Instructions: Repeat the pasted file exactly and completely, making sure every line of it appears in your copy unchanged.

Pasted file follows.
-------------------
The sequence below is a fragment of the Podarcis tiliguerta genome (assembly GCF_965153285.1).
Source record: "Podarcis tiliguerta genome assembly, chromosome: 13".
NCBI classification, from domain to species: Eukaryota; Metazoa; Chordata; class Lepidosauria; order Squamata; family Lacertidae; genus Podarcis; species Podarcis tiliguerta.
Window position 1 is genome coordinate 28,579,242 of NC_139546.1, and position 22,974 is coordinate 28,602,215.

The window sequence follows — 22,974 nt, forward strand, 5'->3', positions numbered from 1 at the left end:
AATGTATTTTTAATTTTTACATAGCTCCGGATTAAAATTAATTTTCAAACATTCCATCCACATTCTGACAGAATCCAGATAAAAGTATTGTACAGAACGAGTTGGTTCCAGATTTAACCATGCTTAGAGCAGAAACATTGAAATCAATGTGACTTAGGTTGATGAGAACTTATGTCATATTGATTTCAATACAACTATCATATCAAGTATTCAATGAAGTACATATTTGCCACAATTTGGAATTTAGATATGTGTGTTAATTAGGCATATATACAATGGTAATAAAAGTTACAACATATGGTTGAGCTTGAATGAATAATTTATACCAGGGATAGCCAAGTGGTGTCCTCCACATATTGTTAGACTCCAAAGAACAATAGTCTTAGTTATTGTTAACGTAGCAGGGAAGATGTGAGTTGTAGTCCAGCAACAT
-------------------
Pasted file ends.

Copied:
The sequence below is a fragment of the Podarcis tiliguerta genome (assembly GCF_965153285.1).
Source record: "Podarcis tiliguerta genome assembly, chromosome: 13".
NCBI classification, from domain to species: Eukaryota; Metazoa; Chordata; class Lepidosauria; order Squamata; family Lacertidae; genus Podarcis; species Podarcis tiliguerta.
Window position 1 is genome coordinate 28,579,242 of NC_139546.1, and position 22,974 is coordinate 28,602,215.

The window sequence follows — 22,974 nt, forward strand, 5'->3', positions numbered from 1 at the left end:
AATGTATTTTTAATTTTTACATAGCTCCGGATTAAAATTAATTTTCAAACATTCCATCCACATTCTGACAGAATCCAGATAAAAGTATTGTACAGAACGAGTTGGTTCCAGATTTAACCATGCTTAGAGCAGAAACATTGAAATCAATGTGACTTAGGTTGATGAGAACTTATGTCATATTGATTTCAATACAACTATCATATCAAGTATTCAATGAAGTACATATTTGCCACAATTTGGAATTTAGATATGTGTGTTAATTAGGCATATATACAATGGTAATAAAAGTTACAACATATGGTTGAGCTTGAATGAATAATTTATACCAGGGATAGCCAAGTGGTGTCCTCCACATATTGTTAGACTCCAAAGAACAATAGTCTTAGTTATTGTTAACGTAGCAGGGAAGATGTGAGTTGTAGTCCAGCAACAT